Plans are underway by President Muhammadu Buhari’s regime to create a database that would comprehensively capture the details of missing persons in Nigeria.
The executive secretary of the National Human Rights Commission (NHRC), Tony Ojukwu, disclosed this at a meeting of stakeholders involved in the compilation of missing persons in Nigeria.
Sadiya Farouq, the Minister of Humanitarian Affairs, Disaster Management and Social Development, said the latest figures showed that out of the 64,000 disappeared persons across Africa, Nigeria recorded 25,000 missing persons, including over 14,000 children.
The Federal Ministry of Humanitarian Affairs, Disaster Management and Social Development organised the meeting in collaboration with the International Committee of the Red Cross (ICRC) and NHRC.
Mr Ojukwu, represented by the director of the Human Rights Institute, Ifeoma Nwakama, stated that the family members of the missing persons had continued to seek answers from the government on the whereabouts of their loved ones.
Speaking on plans by the government to locate such persons in the country, the NHRC boss said, “Looking inward, so to say, at the NHRC, we have always played a key role in this issue because when you talk about missing persons, there are human rights issues, there are humanitarian issues, and there are overlap between when you talk about missing persons.”
He added, “We can no longer refer to only what’s happening in the Northeast. Where is it not happening? It is happening all over the country. One of the issues it throws up is the issue of displacement, issue of family separation and the issue of people not being accounted for, and no responsible government would leave this matter without addressing it. I also believe that we will soon begin to see ourselves the role that we can play in bringing this to fruition to the extent that we will get to that stage where we will have a proper database.”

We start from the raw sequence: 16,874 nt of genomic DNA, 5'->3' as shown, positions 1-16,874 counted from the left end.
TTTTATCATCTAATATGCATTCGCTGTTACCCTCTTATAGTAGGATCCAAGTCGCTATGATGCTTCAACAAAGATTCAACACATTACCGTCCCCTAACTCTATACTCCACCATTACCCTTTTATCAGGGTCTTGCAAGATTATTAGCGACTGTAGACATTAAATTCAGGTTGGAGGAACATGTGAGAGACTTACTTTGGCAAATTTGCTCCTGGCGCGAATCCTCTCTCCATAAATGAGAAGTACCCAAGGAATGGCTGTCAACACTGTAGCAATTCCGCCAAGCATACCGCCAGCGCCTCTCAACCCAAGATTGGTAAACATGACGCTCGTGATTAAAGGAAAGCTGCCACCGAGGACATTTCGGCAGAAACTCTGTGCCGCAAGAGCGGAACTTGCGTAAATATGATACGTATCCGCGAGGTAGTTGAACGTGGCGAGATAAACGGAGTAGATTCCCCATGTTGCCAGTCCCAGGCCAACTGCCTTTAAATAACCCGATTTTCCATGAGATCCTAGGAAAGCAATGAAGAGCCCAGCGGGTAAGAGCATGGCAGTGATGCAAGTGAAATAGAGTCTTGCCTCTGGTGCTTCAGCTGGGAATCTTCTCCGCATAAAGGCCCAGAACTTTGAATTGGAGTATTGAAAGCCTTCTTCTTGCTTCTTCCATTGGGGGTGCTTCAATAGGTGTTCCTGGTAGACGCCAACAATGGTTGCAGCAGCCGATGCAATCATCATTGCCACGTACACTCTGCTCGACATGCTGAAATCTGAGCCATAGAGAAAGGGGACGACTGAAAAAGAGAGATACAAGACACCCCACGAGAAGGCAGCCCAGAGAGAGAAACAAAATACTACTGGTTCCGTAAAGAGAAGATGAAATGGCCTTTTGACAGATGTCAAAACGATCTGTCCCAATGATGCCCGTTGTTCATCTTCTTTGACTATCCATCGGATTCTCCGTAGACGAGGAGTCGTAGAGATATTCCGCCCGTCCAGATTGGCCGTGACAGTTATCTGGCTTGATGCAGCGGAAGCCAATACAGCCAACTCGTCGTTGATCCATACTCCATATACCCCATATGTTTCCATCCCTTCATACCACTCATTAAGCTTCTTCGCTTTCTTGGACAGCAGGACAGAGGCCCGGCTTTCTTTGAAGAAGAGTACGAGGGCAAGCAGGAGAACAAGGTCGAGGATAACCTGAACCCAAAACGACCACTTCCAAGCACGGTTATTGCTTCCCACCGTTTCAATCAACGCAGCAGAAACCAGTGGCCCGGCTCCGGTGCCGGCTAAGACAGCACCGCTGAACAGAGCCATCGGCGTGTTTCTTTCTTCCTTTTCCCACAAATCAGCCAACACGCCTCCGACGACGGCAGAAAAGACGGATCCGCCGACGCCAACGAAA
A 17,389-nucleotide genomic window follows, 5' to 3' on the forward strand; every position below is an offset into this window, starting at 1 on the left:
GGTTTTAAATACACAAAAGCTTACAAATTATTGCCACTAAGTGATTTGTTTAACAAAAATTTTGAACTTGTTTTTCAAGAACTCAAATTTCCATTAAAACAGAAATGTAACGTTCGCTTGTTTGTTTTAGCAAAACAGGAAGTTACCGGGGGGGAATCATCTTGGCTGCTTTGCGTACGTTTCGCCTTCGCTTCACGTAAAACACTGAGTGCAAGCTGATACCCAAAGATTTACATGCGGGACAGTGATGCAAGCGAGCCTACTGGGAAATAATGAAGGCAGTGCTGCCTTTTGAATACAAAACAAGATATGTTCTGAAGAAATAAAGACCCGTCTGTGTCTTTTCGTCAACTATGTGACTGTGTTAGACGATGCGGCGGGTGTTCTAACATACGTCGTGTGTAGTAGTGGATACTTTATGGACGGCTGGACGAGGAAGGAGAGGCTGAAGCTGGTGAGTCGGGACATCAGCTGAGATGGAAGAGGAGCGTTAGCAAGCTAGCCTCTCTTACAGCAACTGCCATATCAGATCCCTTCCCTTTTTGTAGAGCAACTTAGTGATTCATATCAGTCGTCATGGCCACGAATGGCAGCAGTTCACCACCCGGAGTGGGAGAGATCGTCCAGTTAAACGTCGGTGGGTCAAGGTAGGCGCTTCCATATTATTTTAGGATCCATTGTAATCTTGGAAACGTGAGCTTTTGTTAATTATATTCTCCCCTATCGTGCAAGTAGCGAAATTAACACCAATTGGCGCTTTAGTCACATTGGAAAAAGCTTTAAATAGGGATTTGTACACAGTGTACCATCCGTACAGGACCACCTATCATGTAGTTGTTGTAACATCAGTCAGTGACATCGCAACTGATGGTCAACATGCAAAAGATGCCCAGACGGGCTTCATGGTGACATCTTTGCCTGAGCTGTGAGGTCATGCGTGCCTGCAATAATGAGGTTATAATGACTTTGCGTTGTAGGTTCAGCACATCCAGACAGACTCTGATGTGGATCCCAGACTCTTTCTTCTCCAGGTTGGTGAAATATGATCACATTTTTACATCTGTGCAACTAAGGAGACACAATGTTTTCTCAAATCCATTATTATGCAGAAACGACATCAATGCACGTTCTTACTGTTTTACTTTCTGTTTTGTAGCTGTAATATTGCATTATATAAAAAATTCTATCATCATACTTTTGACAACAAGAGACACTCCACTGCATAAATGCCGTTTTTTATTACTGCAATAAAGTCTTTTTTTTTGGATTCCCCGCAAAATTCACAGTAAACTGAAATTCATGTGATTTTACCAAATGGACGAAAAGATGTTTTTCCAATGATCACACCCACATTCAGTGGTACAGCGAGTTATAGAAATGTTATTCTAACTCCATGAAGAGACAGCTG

Ms Farouq explained that through the ministry’s mandate, the Buhari regime would establish a national mechanism to raise awareness about the plight of the missing.
“Also, the needs of their families, establish a collaborative network between and among different stakeholders where methodologies in approaching the question of missing persons and their families will be addressed,” Mr Farouq said.
She added that irregular migration by many Nigerians, including children, through the Sahara Desert and the Mediterranean Sea in search of safety and better life contributed to the risk of disappearance.
“To date, there is no reliable national data on the number of missing persons in Nigeria because there is no official register. Currently, the country has no National structure or Standard Operating Procedure (SOP) to address the humanitarian consequences of disappearances,” said the minister.
She noted that it “is very understandable why Nigeria as a country and this ministry in charge of humanitarian affairs, disaster management and social development is very concerned about this often-neglected and tragic humanitarian and social issue.”